I have been told on more than one occasion that I am perhaps not a great person to write on the topic of “bad skin” since my skin is, for all intents and purposes, pretty damn good. And I’ve nodded and laughed along when being told this, because I have to admit that today I do have skin that I feel highly comfortable in, and have even been known to go fully bare-faced into the world once in a while (although not often — old habits die hard, and I will likely die a daily foundation-wearer).
But the thing about being a Bad-Skinned Person (™) is that even if your skin is in the 1% (made up figure, don’t Google this) of bad skin that miraculously heals after many terrible years (aka mine) you still feel like a bad-skinned person forever. You’re still angry if someone touches your face; you still religiously wash your pillowcases twice a week; you still panic at the prospect of trying new makeup or a new skincare product in fear that it will break you out.
And the more frustrating thing about being both a bad-skinned person or a former bad-skinned person is that there is really almost nothing you can do. Skincare isn’t one-size-fits-all, and the magic potion that cleared one person’s acne for life might make another person’s aggressively worse. And we can do things and see some changes and never really know for certain whether or not the new cream we used or the food we cut out of our diet is the thing that truly fixed it (or the thing that made it worse). So we just move on and keep trying, and honestly, although my skin is 10x better today than it was a few years ago, I’ll probably always be on a journey of improving it, seeing it get a little worse, finding new things that make it better, and adjusting my lifestyle and beauty routine to keep myself feeling at least somewhat confident.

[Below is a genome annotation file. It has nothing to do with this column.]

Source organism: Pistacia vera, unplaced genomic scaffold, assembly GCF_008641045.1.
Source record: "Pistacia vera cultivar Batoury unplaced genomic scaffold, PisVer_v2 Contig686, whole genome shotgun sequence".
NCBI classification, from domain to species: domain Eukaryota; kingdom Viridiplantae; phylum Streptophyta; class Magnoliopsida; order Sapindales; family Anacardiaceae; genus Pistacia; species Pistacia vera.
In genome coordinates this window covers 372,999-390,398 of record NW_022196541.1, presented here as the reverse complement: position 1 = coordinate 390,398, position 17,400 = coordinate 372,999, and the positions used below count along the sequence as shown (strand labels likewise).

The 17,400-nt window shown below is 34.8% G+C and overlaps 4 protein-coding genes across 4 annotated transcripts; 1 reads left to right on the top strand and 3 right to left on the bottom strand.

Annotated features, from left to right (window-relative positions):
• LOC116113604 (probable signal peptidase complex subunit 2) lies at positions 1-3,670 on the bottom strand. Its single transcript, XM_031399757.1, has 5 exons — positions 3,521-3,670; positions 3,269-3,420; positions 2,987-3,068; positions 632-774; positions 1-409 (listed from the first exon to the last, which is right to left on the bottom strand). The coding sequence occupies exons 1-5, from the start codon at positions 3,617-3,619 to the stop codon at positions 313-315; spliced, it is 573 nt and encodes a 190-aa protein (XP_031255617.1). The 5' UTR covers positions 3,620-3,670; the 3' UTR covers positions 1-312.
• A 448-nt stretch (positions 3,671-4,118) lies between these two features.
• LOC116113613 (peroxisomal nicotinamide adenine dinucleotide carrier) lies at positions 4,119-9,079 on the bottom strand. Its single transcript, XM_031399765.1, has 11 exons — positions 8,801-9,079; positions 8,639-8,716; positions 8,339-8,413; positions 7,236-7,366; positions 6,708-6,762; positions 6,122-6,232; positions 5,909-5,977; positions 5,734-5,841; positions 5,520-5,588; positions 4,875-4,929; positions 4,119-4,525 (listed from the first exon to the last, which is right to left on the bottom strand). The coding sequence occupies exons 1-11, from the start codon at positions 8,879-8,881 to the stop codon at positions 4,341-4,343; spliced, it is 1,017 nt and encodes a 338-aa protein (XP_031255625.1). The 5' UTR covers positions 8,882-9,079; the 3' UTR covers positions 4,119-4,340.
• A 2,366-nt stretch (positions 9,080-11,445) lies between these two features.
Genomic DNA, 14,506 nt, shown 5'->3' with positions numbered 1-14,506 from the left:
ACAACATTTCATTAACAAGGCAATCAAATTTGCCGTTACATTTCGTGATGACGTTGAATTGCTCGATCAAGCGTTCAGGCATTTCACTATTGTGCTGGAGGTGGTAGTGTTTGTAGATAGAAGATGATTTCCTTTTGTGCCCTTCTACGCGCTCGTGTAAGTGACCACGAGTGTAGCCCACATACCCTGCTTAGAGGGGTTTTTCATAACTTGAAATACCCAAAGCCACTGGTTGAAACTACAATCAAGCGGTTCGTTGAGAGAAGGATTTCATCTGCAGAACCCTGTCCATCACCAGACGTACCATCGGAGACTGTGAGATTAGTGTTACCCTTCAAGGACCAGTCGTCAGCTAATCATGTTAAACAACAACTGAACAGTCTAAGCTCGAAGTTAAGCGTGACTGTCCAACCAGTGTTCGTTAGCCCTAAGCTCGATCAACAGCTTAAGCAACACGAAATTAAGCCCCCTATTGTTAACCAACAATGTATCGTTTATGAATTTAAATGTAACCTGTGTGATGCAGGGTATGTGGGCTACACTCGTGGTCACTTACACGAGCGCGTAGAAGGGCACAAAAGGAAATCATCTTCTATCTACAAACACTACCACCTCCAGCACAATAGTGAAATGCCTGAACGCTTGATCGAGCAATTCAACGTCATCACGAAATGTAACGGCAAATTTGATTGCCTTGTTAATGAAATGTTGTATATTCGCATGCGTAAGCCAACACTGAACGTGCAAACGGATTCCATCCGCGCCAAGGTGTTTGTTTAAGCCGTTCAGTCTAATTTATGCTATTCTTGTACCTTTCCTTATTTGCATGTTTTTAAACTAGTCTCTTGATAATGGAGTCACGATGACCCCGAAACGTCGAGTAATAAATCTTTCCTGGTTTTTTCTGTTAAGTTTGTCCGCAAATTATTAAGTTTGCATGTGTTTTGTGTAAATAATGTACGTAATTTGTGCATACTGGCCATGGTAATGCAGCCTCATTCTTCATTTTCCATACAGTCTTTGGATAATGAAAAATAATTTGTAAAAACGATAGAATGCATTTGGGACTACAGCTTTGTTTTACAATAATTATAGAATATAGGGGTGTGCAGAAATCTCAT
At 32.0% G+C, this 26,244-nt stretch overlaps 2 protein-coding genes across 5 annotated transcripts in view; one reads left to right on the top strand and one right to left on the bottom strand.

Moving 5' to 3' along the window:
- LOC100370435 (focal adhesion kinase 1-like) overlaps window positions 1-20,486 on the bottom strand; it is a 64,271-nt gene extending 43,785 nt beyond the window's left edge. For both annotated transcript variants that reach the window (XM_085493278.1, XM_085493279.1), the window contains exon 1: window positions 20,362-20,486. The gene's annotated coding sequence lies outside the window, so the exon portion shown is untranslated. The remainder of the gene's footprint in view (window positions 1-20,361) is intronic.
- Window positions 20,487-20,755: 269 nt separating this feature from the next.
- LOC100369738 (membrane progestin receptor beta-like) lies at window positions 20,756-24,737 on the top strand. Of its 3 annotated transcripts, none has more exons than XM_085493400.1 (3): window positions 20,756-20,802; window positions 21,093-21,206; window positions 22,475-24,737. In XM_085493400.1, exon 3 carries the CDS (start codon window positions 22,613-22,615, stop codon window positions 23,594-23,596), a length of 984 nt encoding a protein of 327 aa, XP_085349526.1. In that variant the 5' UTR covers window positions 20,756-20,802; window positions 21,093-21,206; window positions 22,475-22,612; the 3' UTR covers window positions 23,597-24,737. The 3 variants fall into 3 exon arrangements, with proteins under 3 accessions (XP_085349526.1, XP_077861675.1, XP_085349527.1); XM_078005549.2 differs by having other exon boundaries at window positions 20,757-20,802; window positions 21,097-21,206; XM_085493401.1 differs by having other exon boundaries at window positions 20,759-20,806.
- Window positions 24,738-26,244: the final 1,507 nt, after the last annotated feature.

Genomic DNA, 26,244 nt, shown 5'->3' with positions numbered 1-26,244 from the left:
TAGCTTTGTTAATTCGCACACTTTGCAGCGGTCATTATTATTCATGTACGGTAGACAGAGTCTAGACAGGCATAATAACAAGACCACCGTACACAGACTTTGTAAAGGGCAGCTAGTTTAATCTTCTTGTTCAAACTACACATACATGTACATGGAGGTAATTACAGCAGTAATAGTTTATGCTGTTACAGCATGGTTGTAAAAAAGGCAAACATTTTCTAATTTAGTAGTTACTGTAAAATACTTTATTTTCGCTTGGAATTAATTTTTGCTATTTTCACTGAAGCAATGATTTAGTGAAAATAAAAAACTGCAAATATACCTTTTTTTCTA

And although I’m no expert, and I can’t say for certain what actually helped my skin get better, and I definitely can’t say for certain what might help someone else’s, I can say that these six things are things that I was doing pretty religiously during the time that I began to see my skin clear up. The best part? Nearly all of them were extremely cheap, or even free (ish — I know you pay for water, but I still consider ice cubes to be ~free~). If you want to give one or two of these inexpensive Hail Marys a shot before you try your next pricey cleanser or toner, they just might help you start feeling a little better just like they did with me.
1. Using ice cubes
I don’t really have the medical or scientific knowledge to say whether or not this actually did anything or if it was just in my head, but I used ice cubes on my acne spots for one simple reason above all others: it felt good. A little-known secret that everyone in the bad skin community holds is that it really freaking hurts to have inflamed, erupting face-skin. But aside from just soothing the spots, holding an ice cube on them for a few seconds (really as many as I could tolerate before getting actually freezing cold) brought redness and swelling down, making my face feel a little bit more like mine and a little bit less like the breakout’s war zone.
2. Trying a different toothpaste brand
I read that certain chemicals found in some toothpaste could irritate sensitive skin and cause acne. I switched brands at the tail-end of my bad skin journey, when I was really starting to see huge improvements and clearing up already, so I’m not sure if it helped or sped up the process. But I’m too scared to find out so I stick to my breakout-free toothpaste of choice (Sensodyne) just in case.
3. Changing your hair length (and style)